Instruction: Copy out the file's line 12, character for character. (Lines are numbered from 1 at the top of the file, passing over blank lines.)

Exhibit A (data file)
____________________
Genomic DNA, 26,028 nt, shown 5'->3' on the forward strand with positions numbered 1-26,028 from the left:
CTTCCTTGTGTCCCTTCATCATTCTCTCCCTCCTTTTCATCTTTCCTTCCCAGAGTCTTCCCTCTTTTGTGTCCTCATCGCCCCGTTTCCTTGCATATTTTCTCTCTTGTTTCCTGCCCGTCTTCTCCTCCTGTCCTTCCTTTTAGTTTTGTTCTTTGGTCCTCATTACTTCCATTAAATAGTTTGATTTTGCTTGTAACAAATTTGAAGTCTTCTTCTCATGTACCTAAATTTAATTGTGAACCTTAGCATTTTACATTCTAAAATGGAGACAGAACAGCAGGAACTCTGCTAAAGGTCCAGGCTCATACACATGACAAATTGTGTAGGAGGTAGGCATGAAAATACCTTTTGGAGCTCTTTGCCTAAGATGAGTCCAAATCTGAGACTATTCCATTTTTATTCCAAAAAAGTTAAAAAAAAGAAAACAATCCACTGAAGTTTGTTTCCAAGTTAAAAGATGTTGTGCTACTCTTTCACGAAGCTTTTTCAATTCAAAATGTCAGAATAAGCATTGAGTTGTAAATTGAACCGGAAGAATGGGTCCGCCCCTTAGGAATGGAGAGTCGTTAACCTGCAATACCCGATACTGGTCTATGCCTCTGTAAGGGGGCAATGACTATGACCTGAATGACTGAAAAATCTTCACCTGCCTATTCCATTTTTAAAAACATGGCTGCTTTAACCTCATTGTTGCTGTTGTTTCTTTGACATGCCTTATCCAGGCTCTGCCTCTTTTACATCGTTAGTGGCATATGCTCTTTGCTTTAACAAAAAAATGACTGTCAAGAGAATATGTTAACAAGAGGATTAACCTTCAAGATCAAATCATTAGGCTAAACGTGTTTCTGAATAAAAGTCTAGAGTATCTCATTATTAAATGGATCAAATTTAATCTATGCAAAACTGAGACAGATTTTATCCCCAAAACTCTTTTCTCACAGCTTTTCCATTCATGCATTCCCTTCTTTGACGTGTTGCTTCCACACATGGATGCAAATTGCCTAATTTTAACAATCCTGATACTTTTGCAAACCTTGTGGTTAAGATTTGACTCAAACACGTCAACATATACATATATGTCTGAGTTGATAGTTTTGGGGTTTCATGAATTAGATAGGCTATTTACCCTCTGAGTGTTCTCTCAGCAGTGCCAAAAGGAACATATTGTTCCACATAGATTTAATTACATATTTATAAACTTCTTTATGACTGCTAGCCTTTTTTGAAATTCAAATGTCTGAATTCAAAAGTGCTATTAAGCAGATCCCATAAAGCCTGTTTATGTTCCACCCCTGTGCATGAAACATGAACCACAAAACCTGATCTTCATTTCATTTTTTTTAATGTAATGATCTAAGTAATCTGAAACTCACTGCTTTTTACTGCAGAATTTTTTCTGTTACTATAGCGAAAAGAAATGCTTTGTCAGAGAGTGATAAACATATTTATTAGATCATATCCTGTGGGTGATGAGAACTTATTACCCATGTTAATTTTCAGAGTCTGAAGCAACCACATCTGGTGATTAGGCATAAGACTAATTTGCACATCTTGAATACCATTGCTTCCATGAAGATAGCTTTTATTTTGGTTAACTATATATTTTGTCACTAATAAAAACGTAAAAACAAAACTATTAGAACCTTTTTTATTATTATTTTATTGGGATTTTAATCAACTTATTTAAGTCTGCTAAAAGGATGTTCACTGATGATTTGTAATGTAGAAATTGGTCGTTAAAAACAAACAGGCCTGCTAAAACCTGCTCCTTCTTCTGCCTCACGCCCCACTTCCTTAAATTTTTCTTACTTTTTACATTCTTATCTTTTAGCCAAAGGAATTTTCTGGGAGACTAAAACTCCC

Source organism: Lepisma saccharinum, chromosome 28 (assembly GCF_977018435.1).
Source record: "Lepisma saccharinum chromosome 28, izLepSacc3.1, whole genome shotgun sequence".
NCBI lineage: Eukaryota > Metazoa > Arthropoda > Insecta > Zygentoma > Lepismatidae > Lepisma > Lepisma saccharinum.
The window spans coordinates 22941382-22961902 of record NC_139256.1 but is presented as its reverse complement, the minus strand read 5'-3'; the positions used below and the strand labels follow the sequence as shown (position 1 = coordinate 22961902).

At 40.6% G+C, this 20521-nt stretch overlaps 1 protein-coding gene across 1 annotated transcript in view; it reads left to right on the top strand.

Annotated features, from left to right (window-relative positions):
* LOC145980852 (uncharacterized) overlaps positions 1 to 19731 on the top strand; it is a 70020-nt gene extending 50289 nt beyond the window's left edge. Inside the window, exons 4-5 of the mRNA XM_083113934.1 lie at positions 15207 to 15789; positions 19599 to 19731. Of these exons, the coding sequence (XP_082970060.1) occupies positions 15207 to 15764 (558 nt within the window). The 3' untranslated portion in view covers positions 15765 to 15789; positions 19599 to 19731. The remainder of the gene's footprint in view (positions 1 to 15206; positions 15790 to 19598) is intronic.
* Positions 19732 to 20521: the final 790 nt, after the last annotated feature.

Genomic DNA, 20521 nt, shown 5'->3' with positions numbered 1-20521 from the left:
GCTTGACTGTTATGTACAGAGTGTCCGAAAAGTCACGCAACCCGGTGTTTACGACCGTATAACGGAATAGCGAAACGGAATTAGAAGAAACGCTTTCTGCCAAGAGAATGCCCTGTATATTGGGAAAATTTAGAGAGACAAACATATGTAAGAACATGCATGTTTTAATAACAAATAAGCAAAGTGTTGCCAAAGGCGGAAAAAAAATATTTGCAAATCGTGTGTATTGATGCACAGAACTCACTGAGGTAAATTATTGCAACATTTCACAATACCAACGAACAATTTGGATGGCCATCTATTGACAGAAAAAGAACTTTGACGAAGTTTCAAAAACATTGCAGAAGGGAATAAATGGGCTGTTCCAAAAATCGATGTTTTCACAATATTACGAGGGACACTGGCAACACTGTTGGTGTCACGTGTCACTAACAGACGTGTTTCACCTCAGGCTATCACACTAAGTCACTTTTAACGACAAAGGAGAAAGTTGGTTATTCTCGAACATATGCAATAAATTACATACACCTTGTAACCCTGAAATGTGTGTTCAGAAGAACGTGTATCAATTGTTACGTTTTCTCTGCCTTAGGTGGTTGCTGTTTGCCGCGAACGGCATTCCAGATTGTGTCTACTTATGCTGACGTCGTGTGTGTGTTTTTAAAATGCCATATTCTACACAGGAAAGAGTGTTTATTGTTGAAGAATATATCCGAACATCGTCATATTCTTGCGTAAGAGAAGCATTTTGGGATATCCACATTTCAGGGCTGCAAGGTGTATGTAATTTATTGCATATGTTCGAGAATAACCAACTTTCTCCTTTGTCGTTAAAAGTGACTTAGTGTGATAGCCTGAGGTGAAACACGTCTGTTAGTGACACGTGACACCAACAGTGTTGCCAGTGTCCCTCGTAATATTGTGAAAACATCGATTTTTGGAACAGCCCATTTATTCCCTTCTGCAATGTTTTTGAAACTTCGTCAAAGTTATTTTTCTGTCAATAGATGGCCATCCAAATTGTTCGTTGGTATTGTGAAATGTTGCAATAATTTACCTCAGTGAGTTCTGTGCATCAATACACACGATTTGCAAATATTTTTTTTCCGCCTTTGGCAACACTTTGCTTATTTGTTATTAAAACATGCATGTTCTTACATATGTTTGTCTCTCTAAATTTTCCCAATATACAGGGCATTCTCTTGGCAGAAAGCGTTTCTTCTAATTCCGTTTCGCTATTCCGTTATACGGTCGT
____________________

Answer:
GCTTGACTGTTATGTACAGAGTGTCCGAAAAGTCACGCAACCCGGTGTTTACGACCGTATAACGGAATAGCGAAACGGAATTAGAAGAAACGCTTTCTGCCAAGAGAATGCCCTGTATATTGGGAAAATTTAGAGAGACAAACATATGTAAGAACATGCATGTTTTAATAACAAATAAGCAAAGTGTTGCCAAAGGCGGAAAAAAAATATTTGCAAATCGTGTGTATTGATGCACAGAACTCACTGAGGTAAATTATTGCAACATTTCACAATACCAACGAACAATTTGGATGGCCATCTATTGACAGAAAAAGAACTTTGACGAAGTTTCAAAAACATTGCAGAAGGGAATAAATGGGCTGTTCCAAAAATCGATGTTTTCACAATATTACGAGGGACACTGGCAACACTGTTGGTGTCACGTGTCACTAACAGACGTGTTTCACCTCAGGCTATCACACTAAGTCACTTTTAACGACAAAGGAGAAAGTTGGTTATTCTCGAACATATGCAATAAATTACATACACCTTGTAACCCTGAAATGTGTGTTCAGAAGAACGTGTATCAATTGTTACGTTTTCTCTGCCTTAGGTGGTTGCTGTTTGCCGCGAACGGCATTCCAGATTGTGTCTACTTATGCTGACGTCGTGTGTGTGTTTTTAAAATGCCATATTCTACACAGGAAAGAGTGTTTATTGTTGAAGAATATATCCGAACATCGTCATATTCTTGCGTAAGAGAAGCATTTTGGGATATCCACATTTCAGGGCTGCAAGGTGTATGTAATTTATTGCATATGTTCGAGAATAACCAACTTTCTCCTTTGTCGTTAAAAGTGACTTAGTGTGATAGCCTGAGGTGAAACACGTCTGTTAGTGACACGTGACACCAACAGTGTTGCCAGTGTCCCTCGTAATATTGTGAAAACATCGATTTTTGGAACAGCCCATTTATTCCCTTCTGCAATGTTTTTGAAACTTCGTCAAAGTTATTTTTCTGTCAATAGATGGCCATCCAAATTGTTCGTTGGTATTGTGAAATGTTGCAATAATTTACCTCAGTGAGTTCTGTGCATCAATACACACGATTTGCAAATATTTTTTTTCCGCCTTTGGCAACACTTTGCTTATTTGTTATTAAAACATGCATGTTCTTACATATGTTTGTCTCTCTAAATTTTCCCAATATACAGGGCATTCTCTTGGCAGAAAGCGTTTCTTCTAATTCCGTTTCGCTATTCCGTTATACGGTCGT